boston.com Business your connection to The Boston Globe

Interest rates rise on short-term Treasury bills

WASHINGTON -- Interest rates on short-term Treasury bills rose in yesterday's auction to the highest levels since 2001.

The Treasury Department auctioned $17 billion in three-month bills at a discount rate of 3.495 percent, up from 3.450 percent last week. Another $15 billion in six-month bills was auctioned at a discount rate of 3.715 percent, up from 3.670 percent last week.

The three-month rate was the highest since these bills averaged 3.550 percent on July 16, 2001. The six-month rate was the highest since 3.860 percent on April 30, 2001.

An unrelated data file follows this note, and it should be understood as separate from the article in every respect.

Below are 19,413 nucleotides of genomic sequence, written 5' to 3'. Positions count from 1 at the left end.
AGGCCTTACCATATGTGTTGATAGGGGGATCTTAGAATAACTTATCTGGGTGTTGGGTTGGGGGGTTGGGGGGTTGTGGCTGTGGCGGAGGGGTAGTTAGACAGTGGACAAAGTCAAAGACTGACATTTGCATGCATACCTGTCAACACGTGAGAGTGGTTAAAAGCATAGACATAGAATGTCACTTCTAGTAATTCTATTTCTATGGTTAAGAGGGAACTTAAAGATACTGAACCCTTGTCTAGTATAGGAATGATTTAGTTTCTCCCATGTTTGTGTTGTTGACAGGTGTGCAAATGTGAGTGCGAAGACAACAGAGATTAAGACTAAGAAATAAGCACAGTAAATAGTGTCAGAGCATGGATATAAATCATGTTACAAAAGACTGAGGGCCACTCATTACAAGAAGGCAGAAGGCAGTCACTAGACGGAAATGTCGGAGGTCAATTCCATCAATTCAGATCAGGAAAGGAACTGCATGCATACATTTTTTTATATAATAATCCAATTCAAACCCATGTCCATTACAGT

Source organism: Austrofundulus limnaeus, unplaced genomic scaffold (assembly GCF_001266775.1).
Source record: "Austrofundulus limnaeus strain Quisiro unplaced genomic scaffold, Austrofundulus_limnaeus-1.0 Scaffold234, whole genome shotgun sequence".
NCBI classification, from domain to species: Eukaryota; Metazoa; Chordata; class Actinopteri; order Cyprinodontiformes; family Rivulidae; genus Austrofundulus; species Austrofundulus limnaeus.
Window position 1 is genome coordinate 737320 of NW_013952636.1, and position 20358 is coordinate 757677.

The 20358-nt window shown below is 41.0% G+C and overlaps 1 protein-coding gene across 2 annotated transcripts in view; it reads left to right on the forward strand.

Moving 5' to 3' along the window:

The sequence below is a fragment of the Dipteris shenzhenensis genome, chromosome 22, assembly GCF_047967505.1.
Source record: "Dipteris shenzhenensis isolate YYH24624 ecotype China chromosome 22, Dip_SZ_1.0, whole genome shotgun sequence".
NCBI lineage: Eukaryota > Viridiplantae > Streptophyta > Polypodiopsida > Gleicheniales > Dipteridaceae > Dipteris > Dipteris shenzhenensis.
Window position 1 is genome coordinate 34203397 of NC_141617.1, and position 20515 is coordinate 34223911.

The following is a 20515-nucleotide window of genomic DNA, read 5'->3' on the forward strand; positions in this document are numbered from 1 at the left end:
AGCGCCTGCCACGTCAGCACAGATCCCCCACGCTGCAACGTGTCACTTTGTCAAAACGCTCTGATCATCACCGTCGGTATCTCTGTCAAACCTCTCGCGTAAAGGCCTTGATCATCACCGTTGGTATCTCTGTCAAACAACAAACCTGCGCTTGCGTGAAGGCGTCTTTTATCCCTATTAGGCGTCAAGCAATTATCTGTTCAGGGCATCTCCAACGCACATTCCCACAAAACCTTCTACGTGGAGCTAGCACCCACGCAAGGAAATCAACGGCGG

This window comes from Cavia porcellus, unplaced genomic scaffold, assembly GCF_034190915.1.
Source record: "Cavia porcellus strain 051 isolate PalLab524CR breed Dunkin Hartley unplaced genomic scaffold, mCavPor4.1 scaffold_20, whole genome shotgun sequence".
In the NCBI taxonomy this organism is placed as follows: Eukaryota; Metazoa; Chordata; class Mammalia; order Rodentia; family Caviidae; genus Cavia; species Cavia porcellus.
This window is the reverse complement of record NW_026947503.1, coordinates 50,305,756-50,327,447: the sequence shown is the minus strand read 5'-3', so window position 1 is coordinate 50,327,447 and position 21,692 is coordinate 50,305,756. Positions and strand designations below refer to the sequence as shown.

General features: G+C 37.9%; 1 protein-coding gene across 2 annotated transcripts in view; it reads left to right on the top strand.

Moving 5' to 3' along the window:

The discount rates reflect that the bills sells for less than face value. For a $10,000 bill, the price for a three-month bill was $9,911.65 while a six-month bill sold for $9,812.19.

Separately, the Federal Reserve said yesterday that the average yield for one-year Treasury bills, a popular index for making changes in adjustable rate mortgages, rose to 3.82 percent last week from 3.76 percent the previous week.

SEARCH THE ARCHIVES
 
Today (free)
Yesterday (free)
Past 30 days
Last 12 months
 Advanced search / Historic Archives